Bullyjuice is great for higher intensity workouts. He does a lot of cardio, and a big higher impact. So not good if you don’t like to jump too much.
We just started working out with Heather Roberston. She’s great, but definitely fast paced, and her weight workouts definitely keep me sore for the next day.
Mady is great, she’s actually German. She has a really good 30 min workout that has a warm-up and cool-down.
Adrienne is amazing. We try to fit in a yoga at least once a week, and shes just super spunky. She also has a bunch of yoga flows for things like neck pain, morning yoga…etc. All of her videos are great.
I used to hate reading. I felt that if I started a book, I needed to finish it. After I saw a Ness Labs post on the Antilibrary combined with an Ali Abdaal article on why you should read on your Kindle, my entire view shifted on how I read books. I loaded my Kindle with multiple books. Books that other authors recommended, books my friends were reading, or what was on Bill Gate’s reading list. Anything.
The last piece that I implemented around reading (which I actually learned from Atomic Habits) was to keep my Kindle on my pillow. I’m now forced to build it into my evening routine when I get into bed.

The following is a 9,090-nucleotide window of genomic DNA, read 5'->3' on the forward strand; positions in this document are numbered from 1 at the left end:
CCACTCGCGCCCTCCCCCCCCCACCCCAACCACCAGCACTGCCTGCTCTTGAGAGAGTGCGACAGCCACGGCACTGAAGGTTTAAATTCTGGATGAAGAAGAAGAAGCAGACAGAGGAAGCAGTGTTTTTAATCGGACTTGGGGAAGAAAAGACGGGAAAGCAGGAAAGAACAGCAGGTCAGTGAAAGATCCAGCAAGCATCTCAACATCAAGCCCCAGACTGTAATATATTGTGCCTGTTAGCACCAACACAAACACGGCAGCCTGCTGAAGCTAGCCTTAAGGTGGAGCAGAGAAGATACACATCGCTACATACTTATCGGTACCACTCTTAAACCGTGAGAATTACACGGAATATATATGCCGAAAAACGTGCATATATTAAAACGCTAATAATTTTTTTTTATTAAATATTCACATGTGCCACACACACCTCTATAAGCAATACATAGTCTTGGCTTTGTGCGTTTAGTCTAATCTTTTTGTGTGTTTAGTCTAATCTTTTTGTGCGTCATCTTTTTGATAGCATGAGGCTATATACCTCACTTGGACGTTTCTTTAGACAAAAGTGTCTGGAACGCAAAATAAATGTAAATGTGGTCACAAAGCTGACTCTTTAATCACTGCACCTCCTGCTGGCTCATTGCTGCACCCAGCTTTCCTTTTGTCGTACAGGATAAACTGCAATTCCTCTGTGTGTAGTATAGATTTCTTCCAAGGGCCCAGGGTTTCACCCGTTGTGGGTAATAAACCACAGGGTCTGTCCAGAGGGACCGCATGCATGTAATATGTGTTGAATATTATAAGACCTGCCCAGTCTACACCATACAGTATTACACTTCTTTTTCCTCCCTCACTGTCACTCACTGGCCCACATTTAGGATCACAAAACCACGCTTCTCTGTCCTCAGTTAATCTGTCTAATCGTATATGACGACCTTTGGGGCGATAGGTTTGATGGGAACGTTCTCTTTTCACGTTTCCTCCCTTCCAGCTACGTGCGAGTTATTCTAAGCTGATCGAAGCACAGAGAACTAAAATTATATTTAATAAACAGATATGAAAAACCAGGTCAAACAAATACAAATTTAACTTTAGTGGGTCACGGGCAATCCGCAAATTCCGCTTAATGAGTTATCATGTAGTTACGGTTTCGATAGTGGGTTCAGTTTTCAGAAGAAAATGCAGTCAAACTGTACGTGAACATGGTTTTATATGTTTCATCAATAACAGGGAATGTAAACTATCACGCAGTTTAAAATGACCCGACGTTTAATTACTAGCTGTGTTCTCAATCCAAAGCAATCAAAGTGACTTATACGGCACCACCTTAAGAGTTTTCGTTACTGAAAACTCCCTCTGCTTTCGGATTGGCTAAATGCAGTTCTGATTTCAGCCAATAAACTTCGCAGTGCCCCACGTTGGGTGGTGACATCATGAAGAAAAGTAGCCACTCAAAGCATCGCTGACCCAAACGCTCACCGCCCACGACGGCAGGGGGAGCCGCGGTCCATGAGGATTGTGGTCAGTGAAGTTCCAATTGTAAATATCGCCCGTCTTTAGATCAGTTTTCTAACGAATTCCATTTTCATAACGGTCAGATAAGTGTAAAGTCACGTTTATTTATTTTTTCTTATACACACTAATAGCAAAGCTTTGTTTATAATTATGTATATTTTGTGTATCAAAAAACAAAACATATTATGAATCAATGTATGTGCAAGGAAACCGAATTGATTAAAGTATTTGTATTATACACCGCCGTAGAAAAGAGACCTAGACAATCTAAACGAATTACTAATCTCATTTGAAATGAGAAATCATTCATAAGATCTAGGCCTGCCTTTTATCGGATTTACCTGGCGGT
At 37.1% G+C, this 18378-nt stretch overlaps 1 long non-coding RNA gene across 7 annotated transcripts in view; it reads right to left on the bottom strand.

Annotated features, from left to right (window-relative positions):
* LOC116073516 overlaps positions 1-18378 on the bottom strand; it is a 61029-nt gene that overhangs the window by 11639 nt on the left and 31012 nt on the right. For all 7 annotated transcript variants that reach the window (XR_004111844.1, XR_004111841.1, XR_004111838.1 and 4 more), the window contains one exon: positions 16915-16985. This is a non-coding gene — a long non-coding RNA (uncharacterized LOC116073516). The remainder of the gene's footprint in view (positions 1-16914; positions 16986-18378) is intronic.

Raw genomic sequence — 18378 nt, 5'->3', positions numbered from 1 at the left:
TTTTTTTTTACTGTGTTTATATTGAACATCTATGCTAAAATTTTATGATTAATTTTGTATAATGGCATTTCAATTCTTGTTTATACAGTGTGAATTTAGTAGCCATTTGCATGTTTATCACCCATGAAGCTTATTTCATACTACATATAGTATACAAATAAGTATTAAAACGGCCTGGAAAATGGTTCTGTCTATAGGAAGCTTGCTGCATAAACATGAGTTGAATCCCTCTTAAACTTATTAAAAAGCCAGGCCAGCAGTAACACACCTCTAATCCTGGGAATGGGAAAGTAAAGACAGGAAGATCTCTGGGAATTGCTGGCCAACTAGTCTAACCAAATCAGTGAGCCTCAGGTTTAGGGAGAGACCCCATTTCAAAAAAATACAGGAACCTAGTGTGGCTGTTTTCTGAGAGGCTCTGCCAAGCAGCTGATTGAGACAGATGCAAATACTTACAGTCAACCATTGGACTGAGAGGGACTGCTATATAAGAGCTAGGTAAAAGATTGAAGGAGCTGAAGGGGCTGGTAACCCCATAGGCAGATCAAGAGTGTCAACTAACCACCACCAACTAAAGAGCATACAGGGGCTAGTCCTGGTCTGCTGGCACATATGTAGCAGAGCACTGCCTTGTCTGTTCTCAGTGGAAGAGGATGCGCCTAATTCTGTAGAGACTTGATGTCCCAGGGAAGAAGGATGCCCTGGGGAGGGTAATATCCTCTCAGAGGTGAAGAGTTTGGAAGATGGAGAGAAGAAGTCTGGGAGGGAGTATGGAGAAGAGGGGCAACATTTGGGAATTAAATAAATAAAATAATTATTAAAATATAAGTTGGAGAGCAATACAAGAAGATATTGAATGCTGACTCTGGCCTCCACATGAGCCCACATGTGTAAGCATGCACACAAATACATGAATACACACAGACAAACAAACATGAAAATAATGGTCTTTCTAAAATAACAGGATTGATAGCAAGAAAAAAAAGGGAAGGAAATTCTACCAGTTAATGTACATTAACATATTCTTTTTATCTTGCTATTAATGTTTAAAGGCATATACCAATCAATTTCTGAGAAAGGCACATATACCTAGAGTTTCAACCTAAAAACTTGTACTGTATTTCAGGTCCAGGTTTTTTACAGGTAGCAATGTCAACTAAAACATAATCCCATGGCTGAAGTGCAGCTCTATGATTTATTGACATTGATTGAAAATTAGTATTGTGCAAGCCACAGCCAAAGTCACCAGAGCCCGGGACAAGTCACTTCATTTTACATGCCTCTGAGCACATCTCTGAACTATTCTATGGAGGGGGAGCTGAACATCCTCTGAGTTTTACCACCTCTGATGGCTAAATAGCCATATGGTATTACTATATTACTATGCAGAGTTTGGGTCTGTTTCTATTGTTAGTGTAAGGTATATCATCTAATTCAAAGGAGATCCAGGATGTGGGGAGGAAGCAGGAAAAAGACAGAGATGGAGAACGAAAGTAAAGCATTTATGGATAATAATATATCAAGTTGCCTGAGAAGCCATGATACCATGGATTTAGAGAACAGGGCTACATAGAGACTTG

Reading at least for 30 minutes every night has been a very painful short-term thing to do, but the amount of ideas, knowledge, and interconnections I’ve made has truly been game-changing for me. I crave reading stories of anything now, I crave learning.
Books I’m currently reading:
- The Three Body Problem. A science fiction novel by Chinese author Liu Cixin, about aliens coming to invade Earth
- The Almanack of Naval Ravikant. A book built off of Tweets from Naval supplemented with interviews.
- Sum — Tales from the Afterlives. A wonderful book of short stories that explore the possibilities of life after death.
This is my latest experience with sandpaper. I absolutely despise writing, I’d much rather do anything else. Seeing that blinking cursor on the screen really used to give me anxiety, but it’s something I’ve always wanted to do. And thus the yin and yang battle ensued in my head. As I mentioned on my previous post, storytelling is innate to Homo Sapiens, and learning how to write was (in my mind) core to telling stories. Signing onto the #90DaysOfProse challenge has been great, and has really forced me to open Medium and crank out a piece a day. Still only on Day 5, but so far I do appreciate the way I feel after getting my thoughts “on paper”.
What have you done thats hard in the short term?
I’d love to hear from you of what you’ve done that’s been hard in the short-term that’s really paid off? Post in the comments or just reply on Twitter, Facebook, or LinkedIn to the post. I’d love to hear your story.
A postamble and a final thought
I by no means am claiming that I’ve always taken the more difficult road, but I wanted to audit when taking the harder decision really did pay off. The other fallacy with this audit is the fact that there is additionality. We don’t really know what could have happened, in a certain sense — we can also assume that the paths that I’ve taken were the easier ones, as my mind was prioritizing for the path of least resistance.
This is day 5 of my #90DayOfProse challenge.